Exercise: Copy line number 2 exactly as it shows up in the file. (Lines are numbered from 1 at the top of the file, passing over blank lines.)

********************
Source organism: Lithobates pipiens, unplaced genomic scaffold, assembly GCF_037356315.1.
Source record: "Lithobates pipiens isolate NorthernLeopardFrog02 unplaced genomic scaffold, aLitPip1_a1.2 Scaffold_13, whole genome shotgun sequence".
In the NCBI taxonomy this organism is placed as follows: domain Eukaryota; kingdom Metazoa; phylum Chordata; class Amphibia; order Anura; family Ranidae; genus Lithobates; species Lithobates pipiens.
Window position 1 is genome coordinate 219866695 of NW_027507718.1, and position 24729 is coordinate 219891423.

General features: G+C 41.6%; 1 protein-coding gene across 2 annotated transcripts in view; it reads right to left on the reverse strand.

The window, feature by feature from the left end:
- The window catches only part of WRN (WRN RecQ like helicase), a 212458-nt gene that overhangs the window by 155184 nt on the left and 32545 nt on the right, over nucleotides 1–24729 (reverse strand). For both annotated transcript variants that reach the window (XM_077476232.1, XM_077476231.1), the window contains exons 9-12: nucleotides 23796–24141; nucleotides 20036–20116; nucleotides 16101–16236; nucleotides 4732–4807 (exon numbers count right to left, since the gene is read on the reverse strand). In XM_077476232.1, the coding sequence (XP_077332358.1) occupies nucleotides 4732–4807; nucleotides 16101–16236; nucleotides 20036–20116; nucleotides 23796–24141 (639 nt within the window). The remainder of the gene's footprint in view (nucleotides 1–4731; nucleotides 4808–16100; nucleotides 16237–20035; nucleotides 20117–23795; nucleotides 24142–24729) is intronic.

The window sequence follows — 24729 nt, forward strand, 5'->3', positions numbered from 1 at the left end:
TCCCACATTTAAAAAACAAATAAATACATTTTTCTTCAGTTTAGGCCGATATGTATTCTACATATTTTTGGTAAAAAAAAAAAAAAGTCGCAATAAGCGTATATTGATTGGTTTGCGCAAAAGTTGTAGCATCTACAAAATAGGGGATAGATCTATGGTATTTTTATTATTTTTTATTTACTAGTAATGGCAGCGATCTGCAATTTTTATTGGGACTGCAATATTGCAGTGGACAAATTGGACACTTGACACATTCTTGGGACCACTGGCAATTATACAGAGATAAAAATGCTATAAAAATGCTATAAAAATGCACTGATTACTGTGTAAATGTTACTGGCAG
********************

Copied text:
Source record: "Lithobates pipiens isolate NorthernLeopardFrog02 unplaced genomic scaffold, aLitPip1_a1.2 Scaffold_13, whole genome shotgun sequence".